[Note: I wrote this post seven years ago, but somehow forgot to publish it.]
In a post-mortem discussion of the 2004 election, Karl Rove, campaign advisor to George W. Bush, said that the elevation of moral issues helped Republicans in both the Presidential and Congressional races. A poll published in the Chicago Tribune supported Rove’s claim. It revealed that 22% of voters polled cited moral values as the election’s key issue and overwhelmingly chose Bush as the candidate with the strongest moral stance. Rove cited, in particular, the role of the same-sex marriage debate. He said that Massachusetts’ move to legalize same-sex marriage had "captured and colored the national imagination."
Prior to the election, I had seen countless news reports and articles about Christian organizations and churches coming out in support of Bush, and his position against gay marriage and for the Constitutional ban of gay marriage. There were even interviews with Black pastors and parishioners, who typically skew more Democratic, proclaiming the same support for the Republican candidate.
Most surprising to me were discussions of these news stories with my Black, Christian friends. I jokingly mentioned that Black people were on the news campaigning for a Republican candidate, en masse, without insisting that their faces be blurred. In response, I was scolded for not doing "the Christian thing" and supporting the candidate that stood for Christian values. My voting along traditional party and racial lines was considered a compromise. Stern references to Sodom and Gomorrah were bandied about.
It was these interactions that led me to develop what may be considered a radical position in the same-sex marriage debate: none. I don’t care. What’s more, I’m convinced that God doesn’t care either. As such, I think it is wrong for the Christian church to take a stance one way or the other in this debate, especially in the name of upholding Christian morality.
Don’t get me wrong, the Bible is very clear on God’s stance on homosexuality. Rarely one to mince words, God calls homosexuality an "abomination" in Leviticus 18:22, and has other choice words to say on the topic in various Old and New Testament verses. That fact established, I have little doubt that God doesn't care about same-sex marriage. Admittedly, I did not comb the Bible for a verse describing God’s position. So, my conviction is based solely on the Godly principle of logic.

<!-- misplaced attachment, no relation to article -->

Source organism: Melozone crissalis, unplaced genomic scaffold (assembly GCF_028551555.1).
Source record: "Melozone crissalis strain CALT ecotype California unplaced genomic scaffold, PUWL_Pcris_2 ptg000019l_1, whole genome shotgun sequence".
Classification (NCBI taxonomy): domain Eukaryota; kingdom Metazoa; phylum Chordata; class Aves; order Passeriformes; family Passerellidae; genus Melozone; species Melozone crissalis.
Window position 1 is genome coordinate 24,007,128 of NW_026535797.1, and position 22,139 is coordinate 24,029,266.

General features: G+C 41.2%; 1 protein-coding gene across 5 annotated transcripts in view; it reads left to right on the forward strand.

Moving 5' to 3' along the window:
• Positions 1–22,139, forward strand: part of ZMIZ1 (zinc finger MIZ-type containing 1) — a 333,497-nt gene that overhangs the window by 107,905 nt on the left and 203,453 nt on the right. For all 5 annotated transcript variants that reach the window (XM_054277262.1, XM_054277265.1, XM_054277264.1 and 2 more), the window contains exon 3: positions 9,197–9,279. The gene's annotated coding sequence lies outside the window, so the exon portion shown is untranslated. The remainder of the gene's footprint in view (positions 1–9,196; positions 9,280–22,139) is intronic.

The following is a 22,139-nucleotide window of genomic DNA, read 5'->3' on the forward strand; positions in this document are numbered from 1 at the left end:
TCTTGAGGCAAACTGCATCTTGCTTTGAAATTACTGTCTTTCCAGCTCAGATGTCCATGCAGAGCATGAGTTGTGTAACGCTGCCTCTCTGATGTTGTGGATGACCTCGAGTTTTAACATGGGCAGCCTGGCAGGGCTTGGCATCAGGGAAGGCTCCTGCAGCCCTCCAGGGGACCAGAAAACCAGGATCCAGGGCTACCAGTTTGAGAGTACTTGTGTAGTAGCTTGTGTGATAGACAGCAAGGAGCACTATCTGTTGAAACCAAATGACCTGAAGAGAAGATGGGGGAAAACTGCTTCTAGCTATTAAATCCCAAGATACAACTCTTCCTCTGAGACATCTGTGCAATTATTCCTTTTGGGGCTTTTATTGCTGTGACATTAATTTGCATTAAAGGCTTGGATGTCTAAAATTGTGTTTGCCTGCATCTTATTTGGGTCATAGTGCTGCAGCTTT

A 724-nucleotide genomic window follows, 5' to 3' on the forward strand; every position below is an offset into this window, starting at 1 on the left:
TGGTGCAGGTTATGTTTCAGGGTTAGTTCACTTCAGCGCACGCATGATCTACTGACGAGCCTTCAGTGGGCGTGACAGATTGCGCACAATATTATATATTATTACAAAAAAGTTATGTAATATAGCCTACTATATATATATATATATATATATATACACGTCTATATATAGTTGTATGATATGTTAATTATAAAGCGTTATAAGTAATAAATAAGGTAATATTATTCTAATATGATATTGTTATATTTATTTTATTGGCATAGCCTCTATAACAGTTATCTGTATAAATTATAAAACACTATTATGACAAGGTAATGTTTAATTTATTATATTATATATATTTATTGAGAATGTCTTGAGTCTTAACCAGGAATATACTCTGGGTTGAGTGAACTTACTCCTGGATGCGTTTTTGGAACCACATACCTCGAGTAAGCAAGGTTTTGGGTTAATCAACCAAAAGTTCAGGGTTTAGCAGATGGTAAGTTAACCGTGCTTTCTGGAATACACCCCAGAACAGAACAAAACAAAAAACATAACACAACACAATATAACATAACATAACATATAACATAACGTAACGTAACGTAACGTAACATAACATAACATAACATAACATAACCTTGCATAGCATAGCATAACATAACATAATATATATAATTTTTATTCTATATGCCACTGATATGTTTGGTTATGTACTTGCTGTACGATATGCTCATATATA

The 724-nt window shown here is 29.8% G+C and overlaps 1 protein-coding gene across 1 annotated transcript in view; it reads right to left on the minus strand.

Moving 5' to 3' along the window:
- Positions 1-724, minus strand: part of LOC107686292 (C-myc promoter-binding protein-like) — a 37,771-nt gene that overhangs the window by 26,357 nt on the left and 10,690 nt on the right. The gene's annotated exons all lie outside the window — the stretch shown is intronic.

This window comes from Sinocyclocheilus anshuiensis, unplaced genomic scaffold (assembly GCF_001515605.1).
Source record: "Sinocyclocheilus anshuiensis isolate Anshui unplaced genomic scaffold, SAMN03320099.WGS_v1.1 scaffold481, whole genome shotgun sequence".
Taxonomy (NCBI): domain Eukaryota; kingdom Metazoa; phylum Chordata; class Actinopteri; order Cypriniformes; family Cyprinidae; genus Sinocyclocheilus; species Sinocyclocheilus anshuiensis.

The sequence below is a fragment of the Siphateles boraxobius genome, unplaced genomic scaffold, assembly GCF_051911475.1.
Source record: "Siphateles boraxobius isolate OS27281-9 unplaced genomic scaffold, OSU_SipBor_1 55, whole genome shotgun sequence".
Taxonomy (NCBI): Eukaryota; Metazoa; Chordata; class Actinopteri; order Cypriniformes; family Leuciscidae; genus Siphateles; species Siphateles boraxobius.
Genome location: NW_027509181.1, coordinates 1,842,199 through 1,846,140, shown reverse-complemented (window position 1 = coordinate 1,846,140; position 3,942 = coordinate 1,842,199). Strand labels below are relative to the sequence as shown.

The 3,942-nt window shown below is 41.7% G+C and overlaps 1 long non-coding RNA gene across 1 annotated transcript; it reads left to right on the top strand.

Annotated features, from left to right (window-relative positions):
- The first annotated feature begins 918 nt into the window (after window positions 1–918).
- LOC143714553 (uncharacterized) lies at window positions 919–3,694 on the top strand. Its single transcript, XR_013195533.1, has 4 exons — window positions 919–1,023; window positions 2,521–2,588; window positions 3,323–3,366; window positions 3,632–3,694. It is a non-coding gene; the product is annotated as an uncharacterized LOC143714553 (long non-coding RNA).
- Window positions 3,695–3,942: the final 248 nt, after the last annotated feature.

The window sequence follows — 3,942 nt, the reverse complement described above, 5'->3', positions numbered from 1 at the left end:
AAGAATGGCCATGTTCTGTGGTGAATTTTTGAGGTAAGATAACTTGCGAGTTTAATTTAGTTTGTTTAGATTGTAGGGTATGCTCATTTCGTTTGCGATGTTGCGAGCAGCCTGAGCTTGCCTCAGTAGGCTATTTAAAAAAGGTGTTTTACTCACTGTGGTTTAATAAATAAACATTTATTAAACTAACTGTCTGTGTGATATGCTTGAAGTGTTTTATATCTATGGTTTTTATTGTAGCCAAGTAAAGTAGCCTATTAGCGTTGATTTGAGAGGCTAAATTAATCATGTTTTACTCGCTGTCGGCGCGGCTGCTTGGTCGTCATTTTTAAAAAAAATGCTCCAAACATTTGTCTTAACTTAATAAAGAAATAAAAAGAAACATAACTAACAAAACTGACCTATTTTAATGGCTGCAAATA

The gay marriage debate is not a matter of "sin," as some would like to claim. It is, instead, one of sin management. That is, it explicitly or implicitly makes allowance for sin, by stipulating a subsequent condition or action. The position being put forth as the religious and moral imperative is essentially, "as long as you are a homosexual, you cannot get married."
According to the Bible, being a homosexual is a sin. What one can and cannot do as a homosexual is not really discussed. The reason, I propose, is that God’s only goal for a person operating in a given sin is to get them to stop committing that sin, not to inconvenience them while they are operating in that sin. It is the equivalent of saying people who commit adultery can only have sex in cars and cheap motel rooms. Like homosexuality, God is clear in His assertion that adultery is a sin. So, would God’s interest be in dictating where a couple can commit adultery or would He be more interested in their not committing adultery? The Ten Commandments say "Thou shalt not..." They do not go on to say, "But as long as thou doth..."
Speaking of adultery, for an illustration of how God would have Christians to deal with people operating in sin, we need look no further than Christ himself. In John 6, we see how Jesus interacts with a woman who was caught in the act of committing adultery. One of the reasons I love Jesus is because he had a sarcastic streak, which only came out when he was dealing with hypocritical religious fundamentalists. In this instance, they told Him they caught the woman and reminded Him that according to the Law she was supposed to be killed by having heavy rocks thrown at her. After ignoring them for a few minutes, Jesus said, (and I’m paraphrasing) "Sure, go ahead and kill her, and whichever of you has never done anything wrong gets to throw the first stone." None of them wanted to voluntarily admit to being perfect, on the record, so they all left. Once they were gone, Jesus told the woman that she was safe, he forgave her, and she should stop sleeping with men who are not her husband.
Elsewhere, namely in Romans 13:14, Galatians 6:1, and 2 Corinthians 5:20, the Bible confirms that the Christian position on any matter of sin is to be one of love, forgiveness, reconciliation, and restoration into right relationship with God. It’s not about judgement. It’s not about self-righteousness. And, it’s not about making allowances for sin.
While I could argue the merits of the alleged Bush/Kerry dichotomy in the same-sex marriage debate, that is not my point here. My issue is with the merits of the Christian Church, as an agent of God, taking a stand on one side or the other in this debate. If neither side in the same-sex marriage debate is arguing the stated position of God – a position of love, forgiveness, reconciliation and restoration – then the Church has no place in the debate.